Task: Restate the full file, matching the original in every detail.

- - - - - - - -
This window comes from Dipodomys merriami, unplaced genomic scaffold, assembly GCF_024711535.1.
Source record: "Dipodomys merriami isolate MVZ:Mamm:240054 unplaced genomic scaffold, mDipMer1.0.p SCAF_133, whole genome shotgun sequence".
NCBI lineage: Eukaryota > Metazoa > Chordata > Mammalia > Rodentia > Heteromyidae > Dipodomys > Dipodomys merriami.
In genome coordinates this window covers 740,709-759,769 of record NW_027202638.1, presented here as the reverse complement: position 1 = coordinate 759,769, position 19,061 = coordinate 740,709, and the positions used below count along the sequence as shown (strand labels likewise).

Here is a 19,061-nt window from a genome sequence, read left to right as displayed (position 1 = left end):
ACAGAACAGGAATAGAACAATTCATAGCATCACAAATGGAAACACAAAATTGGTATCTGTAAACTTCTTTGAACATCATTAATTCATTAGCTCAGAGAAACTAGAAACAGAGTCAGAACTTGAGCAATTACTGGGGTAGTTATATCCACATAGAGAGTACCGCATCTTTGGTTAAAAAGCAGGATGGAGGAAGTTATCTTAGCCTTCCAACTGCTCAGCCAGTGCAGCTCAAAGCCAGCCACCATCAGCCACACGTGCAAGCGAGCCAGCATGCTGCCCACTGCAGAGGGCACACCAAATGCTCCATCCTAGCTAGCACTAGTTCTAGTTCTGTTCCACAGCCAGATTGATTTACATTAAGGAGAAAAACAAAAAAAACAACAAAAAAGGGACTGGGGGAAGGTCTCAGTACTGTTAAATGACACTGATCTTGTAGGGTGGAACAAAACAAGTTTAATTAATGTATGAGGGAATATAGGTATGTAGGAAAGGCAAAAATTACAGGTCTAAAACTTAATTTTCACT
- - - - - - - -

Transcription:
This window comes from Dipodomys merriami, unplaced genomic scaffold, assembly GCF_024711535.1.
Source record: "Dipodomys merriami isolate MVZ:Mamm:240054 unplaced genomic scaffold, mDipMer1.0.p SCAF_133, whole genome shotgun sequence".
NCBI lineage: Eukaryota > Metazoa > Chordata > Mammalia > Rodentia > Heteromyidae > Dipodomys > Dipodomys merriami.
In genome coordinates this window covers 740,709-759,769 of record NW_027202638.1, presented here as the reverse complement: position 1 = coordinate 759,769, position 19,061 = coordinate 740,709, and the positions used below count along the sequence as shown (strand labels likewise).

Here is a 19,061-nt window from a genome sequence, read left to right as displayed (position 1 = left end):
ACAGAACAGGAATAGAACAATTCATAGCATCACAAATGGAAACACAAAATTGGTATCTGTAAACTTCTTTGAACATCATTAATTCATTAGCTCAGAGAAACTAGAAACAGAGTCAGAACTTGAGCAATTACTGGGGTAGTTATATCCACATAGAGAGTACCGCATCTTTGGTTAAAAAGCAGGATGGAGGAAGTTATCTTAGCCTTCCAACTGCTCAGCCAGTGCAGCTCAAAGCCAGCCACCATCAGCCACACGTGCAAGCGAGCCAGCATGCTGCCCACTGCAGAGGGCACACCAAATGCTCCATCCTAGCTAGCACTAGTTCTAGTTCTGTTCCACAGCCAGATTGATTTACATTAAGGAGAAAAACAAAAAAAACAACAAAAAAGGGACTGGGGGAAGGTCTCAGTACTGTTAAATGACACTGATCTTGTAGGGTGGAACAAAACAAGTTTAATTAATGTATGAGGGAATATAGGTATGTAGGAAAGGCAAAAATTACAGGTCTAAAACTTAATTTTCACT